Дата: 01 апреля 1998 (1998-04-01) От: Alexander Bondugin Тема: Magnetism The Key To Mysteries Of The Sun Привет всем! Вот, свалилось из Internet... Royal Astronomical Society Press Notices Date: 27 March 1998 Ref. PN 98/10 (NAM 7) Issued by: Dr Jacqueline Mitton RAS Public Relations Officer Phone: Cambridge ((0)1223) 564914 FAX: Cambridge ((0)1223) 572892 E-mail: jmitton@ast.cam.ac.uk MAGNETISM THE KEY TO MYSTERIES OF THE SUN Solar physicists at the University of St Andrews are combining theory with results from the European Space Agency/NASA Solar and Heliospheric Observatory (SOHO) to solve a long-standing mystery about the Sun -- why is the solar corona so hot? According to Professor Eric Priest and his colleagues, energy from the Sun's magnetic surface is channelled into the corona by a process called 'magnetic reconnection'. In the corona, the magnetic field is broken down, releasing heat and raising the temperature of the gas to millions of degrees. And using SOHO observations they have also been able to show that there is little evidence so far to support a competing theory. This new work will be included by Professor Priest in his talk, 'A startling new Sun', at the National Astronomy Meeting at the University of St Andrews on Wednesday 1st April. The surface of the Sun has a temperature of only 6000 degrees kelvin (5730 degrees C), but its outermost layers of tenuous gas -- the corona, which is visible at a total solar eclipse -- is surprisingly very much hotter. Its temperature is several million degrees. How the corona is heated represents one of the most important unsolved mysteries in astrophysics which has tantalized solar physicists for the past 40 years. "But the coronal heating problem is a really tough and complex one to tackle" says Professor Priest. "The corona consists of several types of structure which may be heated by different mechanisms. There are huge magnetic loops arching high above the solar surface, tiny intense cores of emission called X-ray bright points, and dark regions, called coronal holes, where the nature of the magnetic field allows hot gas (plasma) to stream out into interplanetary space." Two main theories have been proposed to explain the high temperature of the solar corona. One of them involves magnetic waves travelling upwards from the surface of the Sun. Like water waves, magnetic waves carry energy. The other, the 'magnetic reconnection' theory, involves the generation of intense electric currents to discharge the energy directly into the corona. To test the wave theory, Dr Robert Walsh and Dr Jack Ireland at St Andrews used the Coronal Diagnostic Spectrometer (CDS) instrument on SOHO to search for magnetic waves with periods between 30 and 1000 seconds in an active region of the Sun's surface where the magnetic field is strong. The magnetic structure of the region was also mapped out using data from the Michelson Doppler Imager (MDI) instrument, also on SOHO. The results were startling: in the layers of gas nearest the visible surface of the Sun (the chromosphere), where the temperature is about 10,000 degrees kelvin, there are clear wave-like motions with periods of about 300 seconds and 600 seconds; further up (the transition region) where the temperature is 200,000 degrees kelvin the waves can also be seen. But by the time the one- million-degree corona is reached no such wave motions were detected. It appears that waves are travelling up some distance, but they are not getting far enough to heat the corona. However, the St Andrews team discovered that intense coronal brightenings known as X-ray bright points are heated by magnetic reconnection. Observations from a rocket instrument called NIXT have shown that such bright points have a complex internal structure of interacting magnetic loops. This structure agrees very well with predictions made by Professor Priest, Dr Clare Parnell and Dr Sara Martin. "Magnetic reconnection gives a unified explanation for many diverse observations from SOHO that all fall into place when viewed together" says Professor Priest. For example: * Recently, Karel Schrijver, Alan Title and colleagues at Lockheed Martin discovered from MDI observations that the solar surface consists of a "magnetic carpet", in which the magnetic structure is completely replenished every 40 hours. The mechanism for changing the magnetic connections so rapidly is the magnetic reconnection process. * With the SUMER instrument, rapid jets of plasma in explosive events have been discovered and these are also naturally produced by magnetic reconnection. * The discovery made with the CDS instrument of bright spots that have been called "blinkers" are an inevitable consequence of magnetic reconnection. Said Professor Priest, "It is only now that we are beginning to analyse and digest the results from SOHO, but there are some amazing surprises that are revolutionising our understanding of the Sun -- our closest star". Images to support this story can be found at: * http://www-solar.dcs.st-andrews.ac.uk/~robert/press.html The general SOHO Web site is at: * http://sohowww.nascom.nasa.gov/ Note The SOHO satellite was launched 2 years ago as a major joint project between the European Space Agency (ESA) and NASA, with ESA as the major partner. Contacts All at the University of St Andrews Fax: 01334 463748 Prof. Eric Priest Phone: 01334-463709 or 01334-474975 E-mail: eric@dcs.st-and.ac.uk Dr Jack Ireland Phone: 01334-463750 E-mail: jack@dcs.st-and.ac.uk Dr Clare Parnell Phone: 01334-463706 E-mail: clare@dcs.st-and.ac.uk Dr Robert Walsh Phone: 01334-463711 E-mail: robert@dcs.st-andrews.ac.uk Press room at the National Astronomy Meeting, University of St Andrews (8.30 - 18.00 Tue 31 March to Thur 2 April; 9.00 - 12.00 Fri 3 April): Phone: 01334-462168 and 01334-462169 Fax: 01334-463130 Hа сегодня все, пока! =SANA=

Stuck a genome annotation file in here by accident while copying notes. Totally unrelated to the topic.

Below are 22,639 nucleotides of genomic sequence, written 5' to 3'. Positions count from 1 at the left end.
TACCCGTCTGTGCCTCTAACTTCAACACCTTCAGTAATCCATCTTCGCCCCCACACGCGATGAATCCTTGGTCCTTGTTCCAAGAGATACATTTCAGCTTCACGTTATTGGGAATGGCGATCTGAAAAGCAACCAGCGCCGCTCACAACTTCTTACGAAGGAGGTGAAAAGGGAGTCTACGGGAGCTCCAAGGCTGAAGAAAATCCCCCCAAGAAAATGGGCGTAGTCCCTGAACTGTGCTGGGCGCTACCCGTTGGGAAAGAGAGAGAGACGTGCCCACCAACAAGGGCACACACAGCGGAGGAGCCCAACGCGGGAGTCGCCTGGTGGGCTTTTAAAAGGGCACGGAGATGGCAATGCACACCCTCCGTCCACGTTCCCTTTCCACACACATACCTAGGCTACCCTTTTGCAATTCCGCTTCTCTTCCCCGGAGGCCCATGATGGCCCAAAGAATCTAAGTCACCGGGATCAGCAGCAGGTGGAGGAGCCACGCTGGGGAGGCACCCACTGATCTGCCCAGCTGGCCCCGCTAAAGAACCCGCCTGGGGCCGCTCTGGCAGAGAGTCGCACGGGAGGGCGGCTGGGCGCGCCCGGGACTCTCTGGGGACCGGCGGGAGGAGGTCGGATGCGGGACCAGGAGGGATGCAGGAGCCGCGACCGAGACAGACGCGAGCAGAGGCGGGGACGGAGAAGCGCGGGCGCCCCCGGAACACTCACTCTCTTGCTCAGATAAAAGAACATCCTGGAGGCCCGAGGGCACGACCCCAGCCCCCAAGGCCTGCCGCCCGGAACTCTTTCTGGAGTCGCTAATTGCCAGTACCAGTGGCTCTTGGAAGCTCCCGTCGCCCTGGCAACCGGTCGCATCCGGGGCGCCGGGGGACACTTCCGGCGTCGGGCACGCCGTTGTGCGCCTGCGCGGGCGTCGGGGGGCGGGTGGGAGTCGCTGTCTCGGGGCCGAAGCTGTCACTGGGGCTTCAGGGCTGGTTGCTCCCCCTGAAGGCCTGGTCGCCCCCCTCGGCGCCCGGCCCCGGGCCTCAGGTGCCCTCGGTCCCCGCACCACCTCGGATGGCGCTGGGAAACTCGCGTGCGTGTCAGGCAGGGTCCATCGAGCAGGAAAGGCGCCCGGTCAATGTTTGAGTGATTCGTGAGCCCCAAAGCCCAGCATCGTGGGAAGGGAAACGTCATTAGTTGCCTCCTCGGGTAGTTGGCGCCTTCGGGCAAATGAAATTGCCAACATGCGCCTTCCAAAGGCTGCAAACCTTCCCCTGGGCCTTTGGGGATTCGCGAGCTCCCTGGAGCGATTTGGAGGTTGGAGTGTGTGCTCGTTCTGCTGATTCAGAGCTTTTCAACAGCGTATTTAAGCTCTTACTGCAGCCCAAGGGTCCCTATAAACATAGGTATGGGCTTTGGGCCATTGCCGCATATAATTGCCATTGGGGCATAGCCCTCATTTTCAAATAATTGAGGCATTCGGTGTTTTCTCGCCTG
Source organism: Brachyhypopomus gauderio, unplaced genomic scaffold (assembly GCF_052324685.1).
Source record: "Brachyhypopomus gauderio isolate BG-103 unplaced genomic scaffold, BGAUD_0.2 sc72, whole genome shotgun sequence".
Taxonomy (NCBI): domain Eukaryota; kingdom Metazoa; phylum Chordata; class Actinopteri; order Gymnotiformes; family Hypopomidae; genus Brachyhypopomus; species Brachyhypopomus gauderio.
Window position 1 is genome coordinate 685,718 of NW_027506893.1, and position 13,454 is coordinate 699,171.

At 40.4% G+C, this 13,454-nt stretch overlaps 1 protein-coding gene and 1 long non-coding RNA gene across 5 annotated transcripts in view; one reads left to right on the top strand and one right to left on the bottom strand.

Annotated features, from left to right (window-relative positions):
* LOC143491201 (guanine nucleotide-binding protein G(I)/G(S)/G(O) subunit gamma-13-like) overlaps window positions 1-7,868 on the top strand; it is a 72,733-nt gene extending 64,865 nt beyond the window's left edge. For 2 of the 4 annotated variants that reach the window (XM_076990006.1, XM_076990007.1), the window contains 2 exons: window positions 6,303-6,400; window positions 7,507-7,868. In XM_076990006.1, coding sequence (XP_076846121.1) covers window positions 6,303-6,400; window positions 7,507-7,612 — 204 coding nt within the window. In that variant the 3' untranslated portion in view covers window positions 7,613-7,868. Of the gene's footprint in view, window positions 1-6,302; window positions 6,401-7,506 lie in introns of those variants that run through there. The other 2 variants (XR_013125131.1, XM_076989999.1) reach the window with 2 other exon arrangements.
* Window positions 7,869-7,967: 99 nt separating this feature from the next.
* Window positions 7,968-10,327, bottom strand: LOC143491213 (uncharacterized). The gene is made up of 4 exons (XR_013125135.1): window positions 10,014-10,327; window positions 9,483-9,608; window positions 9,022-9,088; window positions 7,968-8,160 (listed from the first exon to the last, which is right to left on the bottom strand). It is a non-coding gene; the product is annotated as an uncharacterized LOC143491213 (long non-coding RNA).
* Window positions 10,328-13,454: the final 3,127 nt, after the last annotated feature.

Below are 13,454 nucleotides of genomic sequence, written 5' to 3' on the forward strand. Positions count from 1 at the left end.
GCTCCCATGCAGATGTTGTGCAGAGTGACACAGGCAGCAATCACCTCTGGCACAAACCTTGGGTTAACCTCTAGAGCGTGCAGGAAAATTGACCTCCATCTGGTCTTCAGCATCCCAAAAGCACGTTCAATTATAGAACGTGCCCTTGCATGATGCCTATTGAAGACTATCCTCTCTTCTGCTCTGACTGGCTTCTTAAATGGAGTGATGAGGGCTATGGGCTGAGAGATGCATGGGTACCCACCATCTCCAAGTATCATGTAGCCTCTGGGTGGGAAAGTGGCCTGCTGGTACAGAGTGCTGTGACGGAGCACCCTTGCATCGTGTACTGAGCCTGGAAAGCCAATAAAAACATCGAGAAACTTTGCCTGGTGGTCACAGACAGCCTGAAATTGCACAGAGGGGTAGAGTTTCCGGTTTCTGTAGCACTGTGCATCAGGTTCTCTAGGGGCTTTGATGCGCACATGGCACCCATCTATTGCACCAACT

Дата: 01 апреля 1998 (1998-04-01) От: Alexander Bondugin Тема: Milky Way May Be Smaller Than We Thought Привет всем! Вот, свалилось из Internet... Royal Astronomical Society Press Notices Date: 27 March 1998 Ref. PN 98/06 (NAM 3) Issued by: Dr Jacqueline Mitton RAS Public Relations Officer Phone: Cambridge ((0)1223) 564914 FAX: Cambridge ((0)1223) 572892 E-mail: jmitton@ast.cam.ac.uk MILKY WAY GALAXY MAY BE SMALLER THAN WE THOUGHT In a new study, astronomers Dr Michael Merrifield and Dr Robert Olling of the University of Southampton have come up with revised estimates for the size of our galaxy, the Milky Way, and for the rate at which it is turning. They have found that the Milky Way is significantly smaller, and is spinning more slowly, than has previously been assumed. These results are being presented by Dr Merrifield on Thursday 2nd April at the UK National Astronomy Meeting at the University of St Andrews. Astronomers have known for almost a century that the solar system is located toward the outskirts the Milky Way, and that it follows a roughly circular path around the galactic centre. However, the quantitative details of this picture -- how far we are from the centre of the Galaxy and how fast we are travelling on our orbit -- have proved hard to pin down. For example, recent estimates of the distance to the galactic centre have ranged from 21,000 light years up to 30,000 light years, with a "best" estimate of around 28,000 light years. These uncertainties are particularly troubling to astronomers trying to understand the motions of stars in the Milky Way. The way stars move through space is largely controlled by the gravitational pull of our Galaxy as a whole, and the strength of that pull can only be estimated when astronomers know the size of our galaxy, and how rapidly the Sun is orbiting around its centre. Michael Merrifield and Robert Olling have shown how this problem can be turned on its head. They have looked at several studies of the actual observed motions of stars in the Milky Way. They say that the motion of the stars can only be understood if the Sun is located some 23,000 light years from the centre of the Milky Way, travelling at approximately 185 kilometres per second. Although within the range of existing estimates, these new results suggest that the values usually quoted for our distance from the galactic centre (28,000 light years) and the Sun's speed of rotation in its galactic orbit (220 kilometres per second) are significantly too high. A lower value for the size of our galaxy has repercussions on a much larger scale: the size of other objects in the Universe are often measured relative to the size of the Milky Way. Thus, if astronomers have previously overestimated the size of our galaxy, they will also have overestimated the sizes of other objects, and, indeed, of the Universe as a whole. It is therefore quite possible that the Universe is some 15% smaller than has been previously believed. Contact Dr Michael Merrifield Department of Physics and Astronomy University of Southampton Highfield Southampton SO17 1BJ Phone no: 01703 592092 Fax no: 01703 593910 E-mail: mm@astro.soton.ac.uk Note: Dr Merrifield will be at the National Astronomy Meeting, 31 March to 2 April. Press room at the National Astronomy Meeting, University of St Andrews (8.30 - 18.00 Tue 31 March to Thur 2 April; 9.00 - 12.00 Fri 3 April): Phone: 01334-462168 and 01334-462169 Fax: 01334-463130 Hа сегодня все, пока! =SANA=